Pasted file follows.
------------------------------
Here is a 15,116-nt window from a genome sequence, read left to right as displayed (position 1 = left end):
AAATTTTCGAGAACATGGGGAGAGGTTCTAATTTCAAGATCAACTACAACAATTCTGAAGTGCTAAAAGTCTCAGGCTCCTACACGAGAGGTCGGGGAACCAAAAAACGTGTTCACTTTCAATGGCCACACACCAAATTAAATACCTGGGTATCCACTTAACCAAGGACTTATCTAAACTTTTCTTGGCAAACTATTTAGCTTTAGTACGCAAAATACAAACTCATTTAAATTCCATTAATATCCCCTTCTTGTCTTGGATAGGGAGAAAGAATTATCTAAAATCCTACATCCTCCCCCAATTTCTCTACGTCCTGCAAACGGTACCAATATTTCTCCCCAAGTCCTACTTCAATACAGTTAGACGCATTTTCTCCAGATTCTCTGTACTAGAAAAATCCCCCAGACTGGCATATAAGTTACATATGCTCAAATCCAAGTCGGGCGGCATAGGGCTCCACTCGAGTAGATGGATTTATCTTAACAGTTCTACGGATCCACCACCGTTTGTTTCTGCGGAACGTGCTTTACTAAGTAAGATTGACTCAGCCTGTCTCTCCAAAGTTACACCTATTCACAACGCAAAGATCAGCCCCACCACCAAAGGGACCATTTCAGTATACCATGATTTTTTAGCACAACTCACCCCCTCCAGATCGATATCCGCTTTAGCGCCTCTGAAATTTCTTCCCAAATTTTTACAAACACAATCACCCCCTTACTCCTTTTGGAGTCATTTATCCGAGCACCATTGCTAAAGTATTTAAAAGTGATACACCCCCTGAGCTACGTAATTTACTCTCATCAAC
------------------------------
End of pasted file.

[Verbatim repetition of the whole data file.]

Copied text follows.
Here is a 15,116-nt window from a genome sequence, read left to right as displayed (position 1 = left end):
AAATTTTCGAGAACATGGGGAGAGGTTCTAATTTCAAGATCAACTACAACAATTCTGAAGTGCTAAAAGTCTCAGGCTCCTACACGAGAGGTCGGGGAACCAAAAAACGTGTTCACTTTCAATGGCCACACACCAAATTAAATACCTGGGTATCCACTTAACCAAGGACTTATCTAAACTTTTCTTGGCAAACTATTTAGCTTTAGTACGCAAAATACAAACTCATTTAAATTCCATTAATATCCCCTTCTTGTCTTGGATAGGGAGAAAGAATTATCTAAAATCCTACATCCTCCCCCAATTTCTCTACGTCCTGCAAACGGTACCAATATTTCTCCCCAAGTCCTACTTCAATACAGTTAGACGCATTTTCTCCAGATTCTCTGTACTAGAAAAATCCCCCAGACTGGCATATAAGTTACATATGCTCAAATCCAAGTCGGGCGGCATAGGGCTCCACTCGAGTAGATGGATTTATCTTAACAGTTCTACGGATCCACCACCGTTTGTTTCTGCGGAACGTGCTTTACTAAGTAAGATTGACTCAGCCTGTCTCTCCAAAGTTACACCTATTCACAACGCAAAGATCAGCCCCACCACCAAAGGGACCATTTCAGTATACCATGATTTTTTAGCACAACTCACCCCCTCCAGATCGATATCCGCTTTAGCGCCTCTGAAATTTCTTCCCAAATTTTTACAAACACAATCACCCCCTTACTCCTTTTGGAGTCATTTATCCGAGCACCATTGCTAAAGTATTTAAAAGTGATACACCCCCTGAGCTACGTAATTTACTCTCATCAAC